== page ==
WASHINGTON, D.C. – As part of their continued efforts to stand up for Connecticut dairy farmers, U.S. Senators Chris Murphy (D-Conn.) and Richard Blumenthal (D-Conn.) joined U.S. Senators Tammy Baldwin (D-Wis.), Pat Toomey (R-Pa.), and a bipartisan group of 20 other senators in urging the Office of the United States Trade Representative to protect American cheese producers and dairy farmers as the United States, Mexico, and Canada renegotiate the North American Free Trade Agreement (NAFTA). The senators called on United States Trade Representative Robert E. Lighthizer to reject the European Union’s (EU) unfair trade proposal that would impose inappropriate barriers to food labeling in Mexico that could harm Connecticut cheese exporters, processors, and dairy farmers. They emphasized that the EU’s proposal to require the use of geographic indicators – which are product names that can only be used for products from a specific geographic region – in Mexico would prevent the American farmers from labeling their products with common food names – such as “feta,” “muenster,” or “parmesan” – and hamper the ability of Connecticut cheese producers to compete with EU companies on a level playing field.
The senators wrote, “As you work to re-negotiate the North American Free Trade Agreement (NAFTA), we urge you to engage with your Mexican and Canadian counterparts to ensure that future trade policies do not limit export opportunities for American dairy farmers and processors. In light of Mexico’s proposed agreement with the EU, we are deeply concerned that American cheesemakers will be harmed by a reversal of their current access to the Mexican market, and will be denied the opportunity to sell products to Mexican consumers using common cheese product names that have been marketed for decades.”
On April 21, 2018, the EU and Mexico reached a trade agreement that grants European producers exclusive rights to use 340 food names, known as ‘geographical indications,’ in Mexico. Afterwards, media reports indicated that the agreement included many food names—most notably of cheeses—considered generic in the United States.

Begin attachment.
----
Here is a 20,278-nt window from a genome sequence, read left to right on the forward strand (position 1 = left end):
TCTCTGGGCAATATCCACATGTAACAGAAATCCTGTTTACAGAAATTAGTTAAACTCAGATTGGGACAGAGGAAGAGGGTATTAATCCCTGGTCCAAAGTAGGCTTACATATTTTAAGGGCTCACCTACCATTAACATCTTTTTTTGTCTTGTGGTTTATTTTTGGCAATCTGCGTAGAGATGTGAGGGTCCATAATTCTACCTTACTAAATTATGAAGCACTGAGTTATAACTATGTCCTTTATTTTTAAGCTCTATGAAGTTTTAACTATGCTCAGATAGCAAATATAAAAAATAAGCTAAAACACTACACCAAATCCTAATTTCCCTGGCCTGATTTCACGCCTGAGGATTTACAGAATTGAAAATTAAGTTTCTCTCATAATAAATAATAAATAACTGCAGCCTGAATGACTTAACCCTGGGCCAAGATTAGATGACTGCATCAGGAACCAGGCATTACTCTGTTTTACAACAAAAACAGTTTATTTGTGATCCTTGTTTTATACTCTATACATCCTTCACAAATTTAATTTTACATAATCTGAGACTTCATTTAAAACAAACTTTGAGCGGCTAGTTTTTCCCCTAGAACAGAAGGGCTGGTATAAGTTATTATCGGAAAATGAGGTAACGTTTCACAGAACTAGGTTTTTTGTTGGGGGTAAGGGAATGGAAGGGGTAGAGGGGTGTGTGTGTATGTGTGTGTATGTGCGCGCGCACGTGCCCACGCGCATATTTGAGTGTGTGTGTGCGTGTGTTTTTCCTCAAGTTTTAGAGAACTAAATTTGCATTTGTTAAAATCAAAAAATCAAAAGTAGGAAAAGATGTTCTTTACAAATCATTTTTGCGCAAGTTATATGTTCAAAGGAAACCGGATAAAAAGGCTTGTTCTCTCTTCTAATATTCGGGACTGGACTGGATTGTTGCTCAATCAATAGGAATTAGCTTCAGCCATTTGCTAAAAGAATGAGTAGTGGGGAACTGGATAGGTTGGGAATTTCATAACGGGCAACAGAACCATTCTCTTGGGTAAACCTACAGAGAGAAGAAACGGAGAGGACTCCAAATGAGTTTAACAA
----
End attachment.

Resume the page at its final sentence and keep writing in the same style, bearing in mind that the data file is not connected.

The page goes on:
Mexico is the largest export destination for American cheese, accounting for around one third of the $1.3 billion in dairy products the United States exported to Mexico last year. If Mexico grants European cheese producers exclusive rights to use common cheese names, as reports indicate it has agreed to do, American producers could lose market share they have spent years developing.
After hearing directly from concerned dairy farmers and cheese producers throughout Connecticut, the Connecticut delegation led a similar letter to the Office of the United States Trade Representative in 2016 around Transatlantic Trade and Investment Partnership (TTIP) negotiations. Murphy is the author of the Local Cheese Promotion and Dairy Support Act – legislation to increase federal support and resources for small cheese producers in Connecticut and across the United States.
Along with Murphy, Blumenthal, Baldwin, and Toomey, the letter was signed by U.S. Senators Jeanne Shaheen (D-N.H.), Jerry Moran (R-Kan.), Claire McCaskill (D-Miss.), John Thune (R-S.D.), Roy Blunt (R-Miss.), Tina Smith (D-Minn.), Ron Johnson (R-Wis.), Charles Schumer (D-N.Y.), Rob Portman (R-Ohio), Dianne Feinstein (D-Calif.), Charles Grassley (R-Iowa), Maggie Hassan (D-N.H.), Kirsten Gillibrand (D-N.Y.), Bernie Sanders (I-Vt.), Amy Klobuchar (D-Minn.), Tom Udall (D-N.M.), Elizabeth Warren (D-Mass.), Sherrod Brown (D-Ohio), Maria Cantwell (D-Wash.) and Todd Young (R-Ind.).
The full letter is available here.